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Writing your own performance appraisal can be harder than writing a review of someone else. While you want to highlight your successes and prove to your management team that you are a valuable asset to the company, you don't want to have your appraisal seem insincere or overly self-confident. The key to a convincing performance appraisal is to find a balance that showcases your skills, your achievements and key business outcomes while also highlighting areas where you plan to improve going forward.
Keep track of your accomplishments throughout the year. Don't wait until it's time to write the review to think back on your performance. Every quarter, create a list of projects or tasks that showcase your skills and successes.
Detail project specifics so that even someone who doesn't know you will be able to assess your performance. Identify any roadblocks within a project and how you used your problem-solving skills to successfully complete the project. If your work resulted in cost savings to the company, highlight the amount. If your efforts brought about a quantifiable improvement in performance or output, note the percentage amount of the increase.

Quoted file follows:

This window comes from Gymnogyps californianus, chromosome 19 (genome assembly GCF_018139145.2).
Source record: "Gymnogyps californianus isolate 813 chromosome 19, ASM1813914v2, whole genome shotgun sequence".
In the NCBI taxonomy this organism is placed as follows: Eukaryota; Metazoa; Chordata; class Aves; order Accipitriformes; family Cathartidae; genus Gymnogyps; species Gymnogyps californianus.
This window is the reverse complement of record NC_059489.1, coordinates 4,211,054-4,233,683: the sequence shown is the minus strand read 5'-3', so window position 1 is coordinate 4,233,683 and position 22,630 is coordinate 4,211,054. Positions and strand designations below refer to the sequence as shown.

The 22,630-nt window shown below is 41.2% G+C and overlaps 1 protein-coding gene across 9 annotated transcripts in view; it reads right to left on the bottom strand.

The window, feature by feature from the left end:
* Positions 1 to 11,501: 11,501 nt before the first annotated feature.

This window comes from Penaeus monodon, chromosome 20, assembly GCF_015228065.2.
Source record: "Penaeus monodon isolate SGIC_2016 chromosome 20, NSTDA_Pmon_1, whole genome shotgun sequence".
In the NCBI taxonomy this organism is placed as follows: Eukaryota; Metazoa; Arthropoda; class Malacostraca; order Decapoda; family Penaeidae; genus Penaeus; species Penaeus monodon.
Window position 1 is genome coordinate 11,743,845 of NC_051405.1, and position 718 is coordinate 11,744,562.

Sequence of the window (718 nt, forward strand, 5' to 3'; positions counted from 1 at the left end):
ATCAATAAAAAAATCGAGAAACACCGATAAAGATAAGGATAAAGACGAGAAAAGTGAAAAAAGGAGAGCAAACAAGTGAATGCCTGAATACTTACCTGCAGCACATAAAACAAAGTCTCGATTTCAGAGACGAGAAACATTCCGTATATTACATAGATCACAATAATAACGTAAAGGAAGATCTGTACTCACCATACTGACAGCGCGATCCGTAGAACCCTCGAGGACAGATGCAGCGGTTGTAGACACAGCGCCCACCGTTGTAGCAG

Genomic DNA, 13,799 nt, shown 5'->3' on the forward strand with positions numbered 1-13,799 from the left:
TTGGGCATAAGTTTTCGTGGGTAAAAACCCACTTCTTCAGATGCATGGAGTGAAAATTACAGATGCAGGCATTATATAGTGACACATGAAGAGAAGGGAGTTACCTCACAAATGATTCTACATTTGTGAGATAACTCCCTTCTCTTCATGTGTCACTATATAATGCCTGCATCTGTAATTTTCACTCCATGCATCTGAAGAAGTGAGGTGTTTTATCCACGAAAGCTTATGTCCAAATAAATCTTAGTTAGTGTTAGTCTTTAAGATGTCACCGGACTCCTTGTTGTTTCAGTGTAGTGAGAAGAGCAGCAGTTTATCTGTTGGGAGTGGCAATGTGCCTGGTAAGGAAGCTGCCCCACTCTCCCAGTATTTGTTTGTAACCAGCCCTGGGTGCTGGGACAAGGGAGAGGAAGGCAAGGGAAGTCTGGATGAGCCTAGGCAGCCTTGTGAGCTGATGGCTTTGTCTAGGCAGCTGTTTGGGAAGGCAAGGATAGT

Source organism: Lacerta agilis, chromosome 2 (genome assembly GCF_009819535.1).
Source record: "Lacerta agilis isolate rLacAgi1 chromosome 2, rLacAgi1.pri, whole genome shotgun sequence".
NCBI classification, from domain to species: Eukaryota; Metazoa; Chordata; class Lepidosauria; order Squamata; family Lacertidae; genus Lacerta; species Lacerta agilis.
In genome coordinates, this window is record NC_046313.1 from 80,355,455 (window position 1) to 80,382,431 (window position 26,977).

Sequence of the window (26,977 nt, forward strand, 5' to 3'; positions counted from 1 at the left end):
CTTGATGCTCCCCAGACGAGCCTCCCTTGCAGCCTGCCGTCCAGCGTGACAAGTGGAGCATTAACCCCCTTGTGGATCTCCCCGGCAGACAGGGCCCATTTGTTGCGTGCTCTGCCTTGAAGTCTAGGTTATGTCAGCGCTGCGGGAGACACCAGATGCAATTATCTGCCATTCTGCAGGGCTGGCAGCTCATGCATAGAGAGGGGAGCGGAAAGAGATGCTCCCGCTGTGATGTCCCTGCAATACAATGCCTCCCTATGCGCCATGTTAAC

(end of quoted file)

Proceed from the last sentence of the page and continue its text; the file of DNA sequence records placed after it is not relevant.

Phrase your review in an appropriate manner. Instead of writing 'I get along with everyone, and am often complimented on my personality," write "I pride myself on my teamwork skills and work hard to ensure that my relationships with coworkers remain positive." Highlighting not only what you have accomplished but what you have learned on the job is an appropriate way to show maturity and growth.
Touch on improvement areas. Making suggestions on areas where you feel you can improve shows that you believe in self-development. Growth areas can be simple, such as, "I'd like to take a class on organizational skills," or "I'm interested in assessing the efficiency of our reporting process, and plan to improve my spreadsheet skills."
Have a trusted coworker review your appraisal before you submit it to your manager. It's always beneficial to have someone else review your report for grammatical errors as well as areas where you might include more or less information.
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Based in Miami, Kristen Bennett has been writing for business and pleasure since 1999. Bennett's work has appeared online at MarketWatch, The Motley Fool and in several internal company publications. She holds a Bachelor of Arts in economics from the University of Massachusetts, Amherst.